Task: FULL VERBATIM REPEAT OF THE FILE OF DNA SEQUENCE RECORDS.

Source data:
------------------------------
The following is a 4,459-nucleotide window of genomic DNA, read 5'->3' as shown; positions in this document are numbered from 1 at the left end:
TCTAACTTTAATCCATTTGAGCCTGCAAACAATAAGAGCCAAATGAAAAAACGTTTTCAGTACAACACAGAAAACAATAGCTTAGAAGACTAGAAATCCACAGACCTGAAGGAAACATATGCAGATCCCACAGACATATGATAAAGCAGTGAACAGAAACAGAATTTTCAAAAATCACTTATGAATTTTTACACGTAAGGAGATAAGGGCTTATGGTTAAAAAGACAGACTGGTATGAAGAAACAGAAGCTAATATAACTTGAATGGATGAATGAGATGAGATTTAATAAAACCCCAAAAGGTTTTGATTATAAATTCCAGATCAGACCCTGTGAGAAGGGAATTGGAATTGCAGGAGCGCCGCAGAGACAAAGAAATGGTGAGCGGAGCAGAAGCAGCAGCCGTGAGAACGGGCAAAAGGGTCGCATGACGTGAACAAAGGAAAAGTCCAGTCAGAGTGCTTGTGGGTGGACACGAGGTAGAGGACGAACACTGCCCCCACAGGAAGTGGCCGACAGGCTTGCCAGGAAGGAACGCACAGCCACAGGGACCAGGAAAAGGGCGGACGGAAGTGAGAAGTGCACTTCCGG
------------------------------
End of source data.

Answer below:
The following is a 4,459-nucleotide window of genomic DNA, read 5'->3' as shown; positions in this document are numbered from 1 at the left end:
TCTAACTTTAATCCATTTGAGCCTGCAAACAATAAGAGCCAAATGAAAAAACGTTTTCAGTACAACACAGAAAACAATAGCTTAGAAGACTAGAAATCCACAGACCTGAAGGAAACATATGCAGATCCCACAGACATATGATAAAGCAGTGAACAGAAACAGAATTTTCAAAAATCACTTATGAATTTTTACACGTAAGGAGATAAGGGCTTATGGTTAAAAAGACAGACTGGTATGAAGAAACAGAAGCTAATATAACTTGAATGGATGAATGAGATGAGATTTAATAAAACCCCAAAAGGTTTTGATTATAAATTCCAGATCAGACCCTGTGAGAAGGGAATTGGAATTGCAGGAGCGCCGCAGAGACAAAGAAATGGTGAGCGGAGCAGAAGCAGCAGCCGTGAGAACGGGCAAAAGGGTCGCATGACGTGAACAAAGGAAAAGTCCAGTCAGAGTGCTTGTGGGTGGACACGAGGTAGAGGACGAACACTGCCCCCACAGGAAGTGGCCGACAGGCTTGCCAGGAAGGAACGCACAGCCACAGGGACCAGGAAAAGGGCGGACGGAAGTGAGAAGTGCACTTCCGG